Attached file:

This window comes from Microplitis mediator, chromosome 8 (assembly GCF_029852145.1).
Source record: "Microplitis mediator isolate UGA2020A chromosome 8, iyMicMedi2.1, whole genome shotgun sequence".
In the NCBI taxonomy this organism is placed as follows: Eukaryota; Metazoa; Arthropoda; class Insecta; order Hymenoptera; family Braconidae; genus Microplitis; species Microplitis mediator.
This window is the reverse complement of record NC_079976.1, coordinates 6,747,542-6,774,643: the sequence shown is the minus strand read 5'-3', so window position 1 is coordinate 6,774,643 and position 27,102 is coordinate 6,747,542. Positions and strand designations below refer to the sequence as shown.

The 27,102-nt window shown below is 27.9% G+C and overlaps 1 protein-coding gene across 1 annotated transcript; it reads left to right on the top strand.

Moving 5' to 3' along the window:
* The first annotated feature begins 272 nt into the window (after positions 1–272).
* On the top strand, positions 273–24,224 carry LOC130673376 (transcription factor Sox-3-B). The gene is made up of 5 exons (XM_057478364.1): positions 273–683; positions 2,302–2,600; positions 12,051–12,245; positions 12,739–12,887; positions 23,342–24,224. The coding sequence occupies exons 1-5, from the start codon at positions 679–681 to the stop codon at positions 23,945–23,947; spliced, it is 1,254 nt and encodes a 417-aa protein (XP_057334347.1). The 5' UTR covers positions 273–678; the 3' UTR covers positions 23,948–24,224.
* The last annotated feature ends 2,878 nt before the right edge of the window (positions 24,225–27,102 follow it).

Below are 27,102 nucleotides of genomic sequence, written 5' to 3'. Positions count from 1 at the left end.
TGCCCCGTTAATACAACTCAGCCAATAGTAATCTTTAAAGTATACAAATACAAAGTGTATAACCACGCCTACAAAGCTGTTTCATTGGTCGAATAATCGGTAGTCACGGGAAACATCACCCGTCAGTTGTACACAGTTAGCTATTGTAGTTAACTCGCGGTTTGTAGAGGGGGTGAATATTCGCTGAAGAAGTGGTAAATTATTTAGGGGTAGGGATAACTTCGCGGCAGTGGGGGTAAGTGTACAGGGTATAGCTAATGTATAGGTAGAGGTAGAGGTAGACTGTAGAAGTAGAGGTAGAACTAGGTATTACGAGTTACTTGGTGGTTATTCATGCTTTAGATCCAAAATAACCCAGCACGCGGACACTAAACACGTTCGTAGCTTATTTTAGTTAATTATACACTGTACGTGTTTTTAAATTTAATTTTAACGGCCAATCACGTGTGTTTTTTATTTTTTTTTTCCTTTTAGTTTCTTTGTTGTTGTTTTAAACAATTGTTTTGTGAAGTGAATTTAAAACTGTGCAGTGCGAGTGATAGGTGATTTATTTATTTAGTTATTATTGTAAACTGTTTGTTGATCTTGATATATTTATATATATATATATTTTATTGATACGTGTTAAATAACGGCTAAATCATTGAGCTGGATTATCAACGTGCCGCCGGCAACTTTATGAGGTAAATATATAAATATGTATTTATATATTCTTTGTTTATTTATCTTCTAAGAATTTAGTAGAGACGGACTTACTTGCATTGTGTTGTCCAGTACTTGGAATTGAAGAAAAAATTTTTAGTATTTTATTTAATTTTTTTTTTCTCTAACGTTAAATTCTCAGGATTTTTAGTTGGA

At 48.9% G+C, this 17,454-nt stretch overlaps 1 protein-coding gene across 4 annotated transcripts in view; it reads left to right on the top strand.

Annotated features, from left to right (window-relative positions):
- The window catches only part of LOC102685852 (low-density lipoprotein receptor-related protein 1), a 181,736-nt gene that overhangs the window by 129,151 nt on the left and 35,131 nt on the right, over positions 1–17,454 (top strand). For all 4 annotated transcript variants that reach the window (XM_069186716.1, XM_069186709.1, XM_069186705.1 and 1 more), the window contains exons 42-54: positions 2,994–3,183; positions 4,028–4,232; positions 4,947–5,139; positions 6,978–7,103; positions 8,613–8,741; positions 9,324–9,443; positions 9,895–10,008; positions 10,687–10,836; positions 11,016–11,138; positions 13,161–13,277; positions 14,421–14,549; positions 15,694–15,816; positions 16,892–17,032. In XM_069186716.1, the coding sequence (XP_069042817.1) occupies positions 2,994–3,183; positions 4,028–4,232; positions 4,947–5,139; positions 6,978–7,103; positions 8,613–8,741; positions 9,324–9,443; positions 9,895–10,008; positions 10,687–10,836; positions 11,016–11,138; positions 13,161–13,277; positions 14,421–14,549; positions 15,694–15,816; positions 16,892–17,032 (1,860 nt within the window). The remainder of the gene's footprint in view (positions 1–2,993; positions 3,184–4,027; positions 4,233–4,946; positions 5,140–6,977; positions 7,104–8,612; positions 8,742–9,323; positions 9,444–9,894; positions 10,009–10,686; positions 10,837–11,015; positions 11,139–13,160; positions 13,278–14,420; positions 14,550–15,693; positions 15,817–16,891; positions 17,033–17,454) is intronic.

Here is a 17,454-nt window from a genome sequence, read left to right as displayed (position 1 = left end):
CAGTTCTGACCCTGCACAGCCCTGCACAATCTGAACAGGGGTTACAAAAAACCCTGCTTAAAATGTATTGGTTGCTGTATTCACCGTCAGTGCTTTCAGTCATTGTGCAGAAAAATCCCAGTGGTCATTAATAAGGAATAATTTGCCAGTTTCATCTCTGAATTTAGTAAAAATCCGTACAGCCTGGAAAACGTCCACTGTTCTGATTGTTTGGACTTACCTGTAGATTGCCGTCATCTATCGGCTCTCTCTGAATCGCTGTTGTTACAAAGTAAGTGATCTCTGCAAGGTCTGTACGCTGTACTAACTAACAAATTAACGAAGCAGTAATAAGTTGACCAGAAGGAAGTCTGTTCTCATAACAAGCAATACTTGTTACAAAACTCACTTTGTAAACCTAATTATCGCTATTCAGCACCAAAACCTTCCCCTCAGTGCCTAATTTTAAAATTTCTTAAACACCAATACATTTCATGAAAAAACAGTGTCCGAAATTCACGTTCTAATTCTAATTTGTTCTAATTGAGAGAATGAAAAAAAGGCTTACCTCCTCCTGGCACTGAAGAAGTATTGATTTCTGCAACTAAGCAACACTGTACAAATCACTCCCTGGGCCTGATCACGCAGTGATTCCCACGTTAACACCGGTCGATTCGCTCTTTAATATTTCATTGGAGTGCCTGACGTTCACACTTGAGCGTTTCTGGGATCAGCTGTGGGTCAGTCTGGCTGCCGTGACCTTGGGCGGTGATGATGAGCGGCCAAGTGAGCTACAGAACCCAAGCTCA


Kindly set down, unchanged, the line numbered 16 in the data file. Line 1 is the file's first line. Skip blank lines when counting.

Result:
CAGTTCTGACCCTGCACAGCCCTGCACAATCTGAACAGGGGTTACAAAAAACCCTGCTTAAAATGTATTGGTTGCTGTATTCACCGTCAGTGCTTTCAGTCATTGTGCAGAAAAATCCCAGTGGTCATTAATAAGGAATAATTTGCCAGTTTCATCTCTGAATTTAGTAAAAATCCGTACAGCCTGGAAAACGTCCACTGTTCTGATTGTTTGGACTTACCTGTAGATTGCCGTCATCTATCGGCTCTCTCTGAATCGCTGTTGTTACAAAGTAAGTGATCTCTGCAAGGTCTGTACGCTGTACTAACTAACAAATTAACGAAGCAGTAATAAGTTGACCAGAAGGAAGTCTGTTCTCATAACAAGCAATACTTGTTACAAAACTCACTTTGTAAACCTAATTATCGCTATTCAGCACCAAAACCTTCCCCTCAGTGCCTAATTTTAAAATTTCTTAAACACCAATACATTTCATGAAAAAACAGTGTCCGAAATTCACGTTCTAATTCTAATTTGTTCTAATTGAGAGAATGAAAAAAAGGCTTACCTCCTCCTGGCACTGAAGAAGTATTGATTTCTGCAACTAAGCAACACTGTACAAATCACTCCCTGGGCCTGATCACGCAGTGATTCCCACGTTAACACCGGTCGATTCGCTCTTTAATATTTCATTGGAGTGCCTGACGTTCACACTTGAGCGTTTCTGGGATCAGCTGTGGGTCAGTCTGGCTGCCGTGACCTTGGGCGGTGATGATGAGCGGCCAAGTGAGCTACAGAACCCAAGCTCA